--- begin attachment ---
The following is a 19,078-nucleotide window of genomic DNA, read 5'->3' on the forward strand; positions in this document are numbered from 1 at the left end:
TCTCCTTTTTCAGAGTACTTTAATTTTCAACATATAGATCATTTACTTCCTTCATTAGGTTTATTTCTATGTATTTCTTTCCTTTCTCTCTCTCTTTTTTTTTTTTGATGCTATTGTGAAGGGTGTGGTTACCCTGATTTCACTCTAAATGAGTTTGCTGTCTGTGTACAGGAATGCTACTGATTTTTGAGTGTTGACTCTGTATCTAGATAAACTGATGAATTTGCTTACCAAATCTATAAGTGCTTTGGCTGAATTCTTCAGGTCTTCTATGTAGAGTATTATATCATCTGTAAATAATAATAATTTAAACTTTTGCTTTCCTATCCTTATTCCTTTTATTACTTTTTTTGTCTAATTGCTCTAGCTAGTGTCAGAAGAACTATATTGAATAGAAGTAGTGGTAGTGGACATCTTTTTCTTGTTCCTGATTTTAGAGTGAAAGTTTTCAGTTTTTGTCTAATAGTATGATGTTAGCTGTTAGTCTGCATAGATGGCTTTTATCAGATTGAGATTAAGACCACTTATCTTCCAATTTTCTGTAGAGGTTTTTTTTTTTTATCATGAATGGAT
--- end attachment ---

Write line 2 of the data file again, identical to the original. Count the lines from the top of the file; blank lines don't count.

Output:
TCTCCTTTTTCAGAGTACTTTAATTTTCAACATATAGATCATTTACTTCCTTCATTAGGTTTATTTCTATGTATTTCTTTCCTTTCTCTCTCTCTTTTTTTTTTTTGATGCTATTGTGAAGGGTGTGGTTACCCTGATTTCACTCTAAATGAGTTTGCTGTCTGTGTACAGGAATGCTACTGATTTTTGAGTGTTGACTCTGTATCTAGATAAACTGATGAATTTGCTTACCAAATCTATAAGTGCTTTGGCTGAATTCTTCAGGTCTTCTATGTAGAGTATTATATCATCTGTAAATAATAATAATTTAAACTTTTGCTTTCCTATCCTTATTCCTTTTATTACTTTTTTTGTCTAATTGCTCTAGCTAGTGTCAGAAGAACTATATTGAATAGAAGTAGTGGTAGTGGACATCTTTTTCTTGTTCCTGATTTTAGAGTGAAAGTTTTCAGTTTTTGTCTAATAGTATGATGTTAGCTGTTAGTCTGCATAGATGGCTTTTATCAGATTGAGATTAAGACCACTTATCTTCCAATTTTCTGTAGAGGTTTTTTTTTTTTATCATGAATGGAT